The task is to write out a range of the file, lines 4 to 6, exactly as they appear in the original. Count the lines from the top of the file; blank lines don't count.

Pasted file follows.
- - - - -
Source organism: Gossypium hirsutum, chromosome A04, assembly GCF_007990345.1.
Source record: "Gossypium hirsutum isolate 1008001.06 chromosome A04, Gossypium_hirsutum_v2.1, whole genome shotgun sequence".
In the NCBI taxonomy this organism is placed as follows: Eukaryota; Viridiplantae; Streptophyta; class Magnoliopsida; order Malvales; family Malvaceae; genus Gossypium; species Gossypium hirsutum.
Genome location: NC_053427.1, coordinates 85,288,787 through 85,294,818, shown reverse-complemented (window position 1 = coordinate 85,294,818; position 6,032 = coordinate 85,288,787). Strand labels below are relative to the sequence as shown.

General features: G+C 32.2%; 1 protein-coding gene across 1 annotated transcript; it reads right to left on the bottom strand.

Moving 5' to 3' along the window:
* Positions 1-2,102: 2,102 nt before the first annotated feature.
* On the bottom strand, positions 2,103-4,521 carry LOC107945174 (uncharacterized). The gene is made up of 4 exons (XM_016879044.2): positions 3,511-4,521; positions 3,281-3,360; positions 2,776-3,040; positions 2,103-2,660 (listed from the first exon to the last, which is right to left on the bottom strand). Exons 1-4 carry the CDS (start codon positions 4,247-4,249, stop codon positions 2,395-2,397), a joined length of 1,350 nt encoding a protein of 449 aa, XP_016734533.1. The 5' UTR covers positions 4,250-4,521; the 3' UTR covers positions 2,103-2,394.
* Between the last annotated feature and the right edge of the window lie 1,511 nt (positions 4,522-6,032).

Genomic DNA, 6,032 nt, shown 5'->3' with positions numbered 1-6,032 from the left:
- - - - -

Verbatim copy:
Genome location: NC_053427.1, coordinates 85,288,787 through 85,294,818, shown reverse-complemented (window position 1 = coordinate 85,294,818; position 6,032 = coordinate 85,288,787). Strand labels below are relative to the sequence as shown.

General features: G+C 32.2%; 1 protein-coding gene across 1 annotated transcript; it reads right to left on the bottom strand.

Moving 5' to 3' along the window: